eating disorder, eating disorder recovery, ed recovery, recovery, role model

role models, set point weight, and my mama

Just out of curiosity, I asked my mom “about how much” she eats a day, calorie-wise.  She had absolutely no idea – couldn’t even ballpark it.

That blows my mind.  I know what’s in just about everything I eat, and it’s always something I’m much too aware of.  To be so unaware of calories and fat and rules sounds like the most amazing (and impossible) kind of freedom.

In terms of role models, my mom is honestly the best I could ask for – in most areas of life, but especially in having a good relationship with her body and with food.  I don’t think my mother has ever in her life been on a diet.  She looooooves food, and she’s definitely not afraid to go for seconds of a meal, or have an extra cookie just because they’re fresh and yummy.  She listens to her body, and gives it whatever it’s craving.  And she’s been the same, healthy weight all my life.

Even that is amazing to me.  I’m the one in recovery, who should be gaining weight, and she eats more than me.  And just stays the same.  I can’t even imagine going through a day eating the same as her, bite for bite.  Ed’s still in my head, telling me that my body doesn’t work like hers – I’ll pile on the pounds, instantly.

I KNOW that’s not true.  I’ve seen enough dietitians and learned enough about how bodies work to know the difference.  But my deep deep subconscious brain still chooses to believe Ed, and I hate it.

My doctors talk about a “set point weight”, and I feel like that’s exactly what my mom’s tried to explain to me over and over, without the official term.  She’s living proof of the set point weight theory – that there’s a weight, or range of weights that you’re meant to be, and when your body is healthy and being treated properly it’ll just stick around there.  It means that if I were at my set point weight, I could eat just as much as mom, and stay there.  Basically, it involves a whole lotta trust in your body.

Right now though, I’ve still gotta work to get to that weight.  And that’s the hard, scary part.  I still don’t know how to trust my body like that – somehow I’m afraid that the weight gain will be sudden, in big increments instead of bit by bit.

It’s terrifying, but I really, really want to get to that healthy, set point weight.  Maybe so much for the actual weight gain, but for the mindset that I’m sure will come with it.  I know I’ll be happier, more relaxed, more comfortable when I’m okay with eating whatever I want, and when my body size isn’t so important.  I can’t wait to someday be as comfortable and relaxed about life as my mama is.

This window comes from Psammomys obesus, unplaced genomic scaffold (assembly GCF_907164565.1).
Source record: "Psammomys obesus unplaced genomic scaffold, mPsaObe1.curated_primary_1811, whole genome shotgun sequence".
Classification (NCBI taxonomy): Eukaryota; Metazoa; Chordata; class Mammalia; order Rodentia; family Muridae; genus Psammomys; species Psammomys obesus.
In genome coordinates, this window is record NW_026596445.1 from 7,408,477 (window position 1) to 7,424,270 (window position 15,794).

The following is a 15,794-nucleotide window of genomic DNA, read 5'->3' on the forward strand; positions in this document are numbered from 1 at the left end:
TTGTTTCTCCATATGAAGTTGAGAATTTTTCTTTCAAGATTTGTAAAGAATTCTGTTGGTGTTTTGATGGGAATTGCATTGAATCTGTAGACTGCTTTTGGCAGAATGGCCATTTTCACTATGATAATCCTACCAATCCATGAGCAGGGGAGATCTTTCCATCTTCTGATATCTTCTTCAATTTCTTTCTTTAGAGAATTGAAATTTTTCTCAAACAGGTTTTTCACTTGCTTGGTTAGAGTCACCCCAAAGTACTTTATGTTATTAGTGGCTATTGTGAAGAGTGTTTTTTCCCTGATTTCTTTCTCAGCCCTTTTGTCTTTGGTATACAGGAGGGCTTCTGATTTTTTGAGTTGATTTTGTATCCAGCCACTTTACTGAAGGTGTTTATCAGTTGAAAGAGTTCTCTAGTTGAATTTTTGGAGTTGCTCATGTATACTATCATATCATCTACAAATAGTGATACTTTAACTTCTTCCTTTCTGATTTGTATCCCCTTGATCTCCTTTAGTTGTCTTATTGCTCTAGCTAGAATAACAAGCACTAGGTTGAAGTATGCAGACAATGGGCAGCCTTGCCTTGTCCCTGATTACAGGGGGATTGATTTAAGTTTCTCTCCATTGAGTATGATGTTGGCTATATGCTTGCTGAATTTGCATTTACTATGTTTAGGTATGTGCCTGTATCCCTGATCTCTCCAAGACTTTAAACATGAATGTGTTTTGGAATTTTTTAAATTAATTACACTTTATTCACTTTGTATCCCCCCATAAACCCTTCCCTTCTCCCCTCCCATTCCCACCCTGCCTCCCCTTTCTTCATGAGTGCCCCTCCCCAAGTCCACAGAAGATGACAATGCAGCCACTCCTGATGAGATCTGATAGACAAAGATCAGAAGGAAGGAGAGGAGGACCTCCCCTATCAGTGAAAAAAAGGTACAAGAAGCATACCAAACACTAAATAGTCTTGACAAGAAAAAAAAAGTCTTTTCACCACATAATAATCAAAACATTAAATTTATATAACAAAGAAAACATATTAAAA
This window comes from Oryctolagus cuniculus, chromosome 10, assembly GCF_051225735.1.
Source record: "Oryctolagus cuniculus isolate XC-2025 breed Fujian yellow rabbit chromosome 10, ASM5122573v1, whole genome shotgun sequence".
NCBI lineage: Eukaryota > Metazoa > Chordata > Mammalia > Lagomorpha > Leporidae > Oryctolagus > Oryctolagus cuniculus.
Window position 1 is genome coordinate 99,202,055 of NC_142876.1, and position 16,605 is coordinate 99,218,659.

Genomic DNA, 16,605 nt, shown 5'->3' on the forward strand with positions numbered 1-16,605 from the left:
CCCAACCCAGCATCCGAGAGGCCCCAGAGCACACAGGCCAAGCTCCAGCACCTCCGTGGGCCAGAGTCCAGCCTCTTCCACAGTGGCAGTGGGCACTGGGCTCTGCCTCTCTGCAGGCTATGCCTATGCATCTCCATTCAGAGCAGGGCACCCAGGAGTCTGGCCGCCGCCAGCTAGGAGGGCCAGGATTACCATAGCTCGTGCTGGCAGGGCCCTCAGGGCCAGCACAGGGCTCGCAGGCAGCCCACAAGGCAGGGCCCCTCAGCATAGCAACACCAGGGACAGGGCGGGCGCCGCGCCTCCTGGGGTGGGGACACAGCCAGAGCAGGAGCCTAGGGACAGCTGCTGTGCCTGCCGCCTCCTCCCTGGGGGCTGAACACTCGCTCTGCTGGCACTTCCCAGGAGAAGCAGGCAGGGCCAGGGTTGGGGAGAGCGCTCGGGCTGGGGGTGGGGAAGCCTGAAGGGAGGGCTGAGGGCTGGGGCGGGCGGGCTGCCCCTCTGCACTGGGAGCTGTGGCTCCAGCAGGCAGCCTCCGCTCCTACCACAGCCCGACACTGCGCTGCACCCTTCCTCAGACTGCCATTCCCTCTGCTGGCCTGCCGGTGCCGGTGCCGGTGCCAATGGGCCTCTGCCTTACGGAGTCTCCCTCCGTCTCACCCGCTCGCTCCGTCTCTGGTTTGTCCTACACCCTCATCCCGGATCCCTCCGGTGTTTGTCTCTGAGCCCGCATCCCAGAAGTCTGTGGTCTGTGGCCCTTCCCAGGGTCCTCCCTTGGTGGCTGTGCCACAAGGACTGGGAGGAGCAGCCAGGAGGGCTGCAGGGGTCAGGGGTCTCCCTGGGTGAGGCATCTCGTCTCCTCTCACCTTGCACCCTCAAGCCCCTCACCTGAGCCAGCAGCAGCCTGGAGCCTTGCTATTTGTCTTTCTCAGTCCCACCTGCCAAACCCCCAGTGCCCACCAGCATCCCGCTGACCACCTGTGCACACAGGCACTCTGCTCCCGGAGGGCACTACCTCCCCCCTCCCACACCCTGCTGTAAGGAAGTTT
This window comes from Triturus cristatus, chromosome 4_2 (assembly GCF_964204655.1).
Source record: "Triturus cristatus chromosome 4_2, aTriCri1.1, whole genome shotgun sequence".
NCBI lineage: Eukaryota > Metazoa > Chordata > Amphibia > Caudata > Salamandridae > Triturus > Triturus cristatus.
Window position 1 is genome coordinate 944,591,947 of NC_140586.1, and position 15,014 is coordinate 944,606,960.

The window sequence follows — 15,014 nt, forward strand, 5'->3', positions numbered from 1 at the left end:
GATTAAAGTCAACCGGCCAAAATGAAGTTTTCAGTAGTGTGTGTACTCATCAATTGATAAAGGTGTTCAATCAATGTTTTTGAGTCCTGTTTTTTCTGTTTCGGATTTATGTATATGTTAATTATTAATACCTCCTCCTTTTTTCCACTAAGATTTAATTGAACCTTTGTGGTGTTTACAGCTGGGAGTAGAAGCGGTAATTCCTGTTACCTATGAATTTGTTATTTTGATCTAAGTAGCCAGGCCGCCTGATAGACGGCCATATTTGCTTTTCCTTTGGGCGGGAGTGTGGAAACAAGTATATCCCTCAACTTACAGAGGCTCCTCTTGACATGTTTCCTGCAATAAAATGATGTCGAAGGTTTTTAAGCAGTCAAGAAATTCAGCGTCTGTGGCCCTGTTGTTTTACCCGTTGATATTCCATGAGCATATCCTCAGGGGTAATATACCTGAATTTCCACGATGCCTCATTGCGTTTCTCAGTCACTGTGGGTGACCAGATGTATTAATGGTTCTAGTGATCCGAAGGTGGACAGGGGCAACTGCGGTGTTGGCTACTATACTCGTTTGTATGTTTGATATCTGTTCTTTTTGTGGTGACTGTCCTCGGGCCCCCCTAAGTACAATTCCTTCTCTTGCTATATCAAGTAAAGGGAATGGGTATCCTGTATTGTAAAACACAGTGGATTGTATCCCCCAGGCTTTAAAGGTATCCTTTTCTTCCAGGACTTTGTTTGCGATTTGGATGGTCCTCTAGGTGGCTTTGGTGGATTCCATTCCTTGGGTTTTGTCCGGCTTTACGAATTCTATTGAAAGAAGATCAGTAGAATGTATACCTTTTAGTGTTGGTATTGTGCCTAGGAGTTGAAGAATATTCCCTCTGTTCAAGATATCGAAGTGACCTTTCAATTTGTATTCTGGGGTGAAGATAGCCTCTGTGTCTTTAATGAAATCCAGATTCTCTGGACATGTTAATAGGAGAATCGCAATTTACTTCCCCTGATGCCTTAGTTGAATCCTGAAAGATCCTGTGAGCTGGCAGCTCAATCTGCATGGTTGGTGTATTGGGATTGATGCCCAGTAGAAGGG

In every part of my recovery, my mom has been more supportive than I could have ever expected.  Especially after hearing stories of how un-understanding some of my friends’ families have been, I know I’m incredibly lucky to have her (and my dad, who’s also been amazing).  Even if she were just as supportive and ready-to-listen as she is now, if I had the kind of mother who was always on a diet and hating her own body, recovery would be an infinitely harder battle to win.

I feel like a little girl – looking up to my mommy and wishing I could be just like her.  But guess what?  I’m twenty-two, and the best thing I could hope to be as I get older is like my mama, healthy and happy and strong. ❤


7 thoughts on “role models, set point weight, and my mama

  1. I have some fears about set point weight, mostly that I’m afraid my set point is higher than I want it to be. This could be a “false evidence appearing real” case of fear. It sure seems like my eating disorder thinking doesn’t like me to be serene in my thinking for took long and wants to give me something else to stress over. All i can do is keep working on recovery one day at a time.

    I admire the courage you show in this post. Even though you have some fear about the process, you’re working toward it anyway. Good for you and a good example for me. Thank you.


  2. M.J.Neely says:

    I’m so happy to read this. I remember being in this place but looking up to wifey instead, but you’re right: it helps a lot to have good realistic and healthy role models. It can get better though, I’m close to being where your mum is and I used to know everything I’d eaten for the last 2 weeks in my head, and automatically count the calories. Now when I look at food labels, it is to check health content and types of fat and sugar but I still indulge and I can stop when I feel like I’ve had enough, even if it is one or two more scoops of ice cream than the recommended serving. It gets better, and the fact that you’re aiming for that mind set shows just how prepared for recovery you are.

    I hope it stays with you. Good luck. It’s not easy, and a long journeys but it’s definitely possible. X


  3. I loved this post! The how idea of having a “set point weight” always terrified me. And at times it still does (particularly when I have a triggering meal or some other moment that causes the ED voice to resurface to some degree). Now that I’ve restore my weight 100%, I can definitely say that the set point weight theory is true! I’m still amazed that despite the fluctuation in my eating habits (especially around this time of the year, filled with holiday parties and the good food that goes along with them), I stay within the same 2-3 lbs range. It’s amazing!! It’s truly the most liberating feeling…and the biggest punch in the face to the ED. Which rocks.

    In any case, I love that there is a community of bloggers promoting recovery from eating disorders. It’s so easy to find the opposite influence, online and in our daily lives. It’s just refreshing to feel so supported and understood. 🙂

    Liked by 1 person

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